Choy and her team have proposed that the theory of evolution could offer a potential explanation for mistress relationships. Since male reproductive success relies on access to a high number of sexual partners, males have an evolved preference for short-term relationships. Since women’s reproductive success relies on having a highly invested partner, women have an evolved preference for long-term relationships. Because of these conflicting mate preferences, Choy and her colleagues have proposed that people evolved to “settle” on mistress relationships since these arrangements include both short-term and long-term relationship aspects.
The researchers found initial evidence for this hypothesis in a series of studies with university students. Participants were asked what traits they think a man would look for in a mistress, and what traits they think a mistress would look for in a man. The results revealed that participants more often thought a man would seek out traits like physical attractiveness and youthfulness – traits that tend to be prioritized in short-term relationships. In contrast, participants believed that a mistress would look for traits such as financial resources and social status – traits that tend to take priority in long-term relationships.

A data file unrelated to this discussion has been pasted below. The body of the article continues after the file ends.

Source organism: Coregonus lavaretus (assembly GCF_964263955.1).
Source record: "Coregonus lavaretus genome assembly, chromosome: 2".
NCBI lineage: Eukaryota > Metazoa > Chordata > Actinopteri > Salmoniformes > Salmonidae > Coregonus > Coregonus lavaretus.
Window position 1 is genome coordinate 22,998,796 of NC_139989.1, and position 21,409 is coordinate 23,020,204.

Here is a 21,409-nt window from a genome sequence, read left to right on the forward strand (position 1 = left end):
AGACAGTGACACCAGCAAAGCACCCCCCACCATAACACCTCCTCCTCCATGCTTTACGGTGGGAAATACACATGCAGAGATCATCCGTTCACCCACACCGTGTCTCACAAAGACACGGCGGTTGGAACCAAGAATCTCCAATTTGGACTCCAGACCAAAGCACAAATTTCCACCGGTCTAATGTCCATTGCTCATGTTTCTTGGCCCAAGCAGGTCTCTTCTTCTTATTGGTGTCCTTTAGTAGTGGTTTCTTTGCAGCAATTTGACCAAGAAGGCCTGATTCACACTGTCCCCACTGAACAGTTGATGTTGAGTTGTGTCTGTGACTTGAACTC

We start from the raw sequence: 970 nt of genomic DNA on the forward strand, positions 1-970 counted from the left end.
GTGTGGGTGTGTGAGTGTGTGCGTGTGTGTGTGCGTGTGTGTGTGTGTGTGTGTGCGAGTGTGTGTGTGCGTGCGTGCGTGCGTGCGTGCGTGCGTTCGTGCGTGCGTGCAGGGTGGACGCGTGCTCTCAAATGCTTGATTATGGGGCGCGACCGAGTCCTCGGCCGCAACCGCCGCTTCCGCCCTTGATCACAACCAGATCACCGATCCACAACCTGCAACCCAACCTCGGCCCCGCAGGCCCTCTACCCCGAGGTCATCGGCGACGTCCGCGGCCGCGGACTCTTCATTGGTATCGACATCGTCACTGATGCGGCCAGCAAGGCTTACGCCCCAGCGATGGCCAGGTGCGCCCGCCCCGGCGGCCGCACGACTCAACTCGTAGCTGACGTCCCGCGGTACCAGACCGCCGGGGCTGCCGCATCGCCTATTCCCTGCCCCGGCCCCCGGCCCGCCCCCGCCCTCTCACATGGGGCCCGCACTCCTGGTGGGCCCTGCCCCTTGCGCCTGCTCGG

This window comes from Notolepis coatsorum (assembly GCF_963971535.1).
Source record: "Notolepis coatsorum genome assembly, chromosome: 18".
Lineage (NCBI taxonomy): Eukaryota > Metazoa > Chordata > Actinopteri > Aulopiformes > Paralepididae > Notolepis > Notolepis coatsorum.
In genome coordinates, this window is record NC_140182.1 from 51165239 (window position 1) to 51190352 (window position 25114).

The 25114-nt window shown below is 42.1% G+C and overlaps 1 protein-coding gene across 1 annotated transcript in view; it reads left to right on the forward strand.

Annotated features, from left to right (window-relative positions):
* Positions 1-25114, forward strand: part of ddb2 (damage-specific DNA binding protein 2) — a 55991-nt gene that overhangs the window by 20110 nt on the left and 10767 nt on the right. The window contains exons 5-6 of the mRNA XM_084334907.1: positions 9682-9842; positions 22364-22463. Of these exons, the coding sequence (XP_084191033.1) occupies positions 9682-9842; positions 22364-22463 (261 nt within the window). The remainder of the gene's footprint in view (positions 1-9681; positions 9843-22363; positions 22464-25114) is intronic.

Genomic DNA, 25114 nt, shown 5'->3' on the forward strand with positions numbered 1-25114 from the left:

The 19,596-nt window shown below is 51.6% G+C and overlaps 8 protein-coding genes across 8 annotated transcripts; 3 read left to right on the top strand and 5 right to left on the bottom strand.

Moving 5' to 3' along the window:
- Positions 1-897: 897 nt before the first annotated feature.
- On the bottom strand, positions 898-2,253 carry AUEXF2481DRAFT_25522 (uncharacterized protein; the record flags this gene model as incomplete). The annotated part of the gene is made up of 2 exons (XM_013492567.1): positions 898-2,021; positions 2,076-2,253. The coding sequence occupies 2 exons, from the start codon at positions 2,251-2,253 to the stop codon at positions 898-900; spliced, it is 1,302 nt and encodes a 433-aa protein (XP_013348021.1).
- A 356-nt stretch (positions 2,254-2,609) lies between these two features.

A follow-up study asked another group of college students to design their ideal mistress partners by allocating a limited budget of “mate dollars” to certain traits. Men were asked to imagine an ideal mistress, and women were asked to imagine a mate they would be willing to mistress. The results revealed that men spent more of their budget on traits related to sexuality/physical attractiveness/docility in a master relationship than warmth/commitment or resourcefulness/generosity. In contrast, women spent more on traits related to generosity/resources than on traits related to sexuality/attractiveness/passion.